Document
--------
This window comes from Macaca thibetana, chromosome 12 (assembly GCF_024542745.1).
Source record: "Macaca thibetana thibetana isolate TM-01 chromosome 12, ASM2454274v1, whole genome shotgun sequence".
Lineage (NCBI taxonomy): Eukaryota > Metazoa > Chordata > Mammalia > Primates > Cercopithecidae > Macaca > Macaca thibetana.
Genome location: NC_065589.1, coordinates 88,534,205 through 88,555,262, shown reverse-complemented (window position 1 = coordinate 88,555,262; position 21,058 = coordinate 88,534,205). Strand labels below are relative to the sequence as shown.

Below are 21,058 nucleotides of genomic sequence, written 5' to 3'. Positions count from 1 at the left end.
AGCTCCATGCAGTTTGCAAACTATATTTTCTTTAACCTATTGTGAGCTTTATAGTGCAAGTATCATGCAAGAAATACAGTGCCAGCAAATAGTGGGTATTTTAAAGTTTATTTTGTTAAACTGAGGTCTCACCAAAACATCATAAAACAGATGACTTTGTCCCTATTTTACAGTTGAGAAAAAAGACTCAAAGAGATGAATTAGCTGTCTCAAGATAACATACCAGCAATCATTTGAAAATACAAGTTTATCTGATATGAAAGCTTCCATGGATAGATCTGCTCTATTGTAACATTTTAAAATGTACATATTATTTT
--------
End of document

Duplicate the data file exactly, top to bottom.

This window comes from Macaca thibetana, chromosome 12 (assembly GCF_024542745.1).
Source record: "Macaca thibetana thibetana isolate TM-01 chromosome 12, ASM2454274v1, whole genome shotgun sequence".
Lineage (NCBI taxonomy): Eukaryota > Metazoa > Chordata > Mammalia > Primates > Cercopithecidae > Macaca > Macaca thibetana.
Genome location: NC_065589.1, coordinates 88,534,205 through 88,555,262, shown reverse-complemented (window position 1 = coordinate 88,555,262; position 21,058 = coordinate 88,534,205). Strand labels below are relative to the sequence as shown.

Below are 21,058 nucleotides of genomic sequence, written 5' to 3'. Positions count from 1 at the left end.
AGCTCCATGCAGTTTGCAAACTATATTTTCTTTAACCTATTGTGAGCTTTATAGTGCAAGTATCATGCAAGAAATACAGTGCCAGCAAATAGTGGGTATTTTAAAGTTTATTTTGTTAAACTGAGGTCTCACCAAAACATCATAAAACAGATGACTTTGTCCCTATTTTACAGTTGAGAAAAAAGACTCAAAGAGATGAATTAGCTGTCTCAAGATAACATACCAGCAATCATTTGAAAATACAAGTTTATCTGATATGAAAGCTTCCATGGATAGATCTGCTCTATTGTAACATTTTAAAATGTACATATTATTTT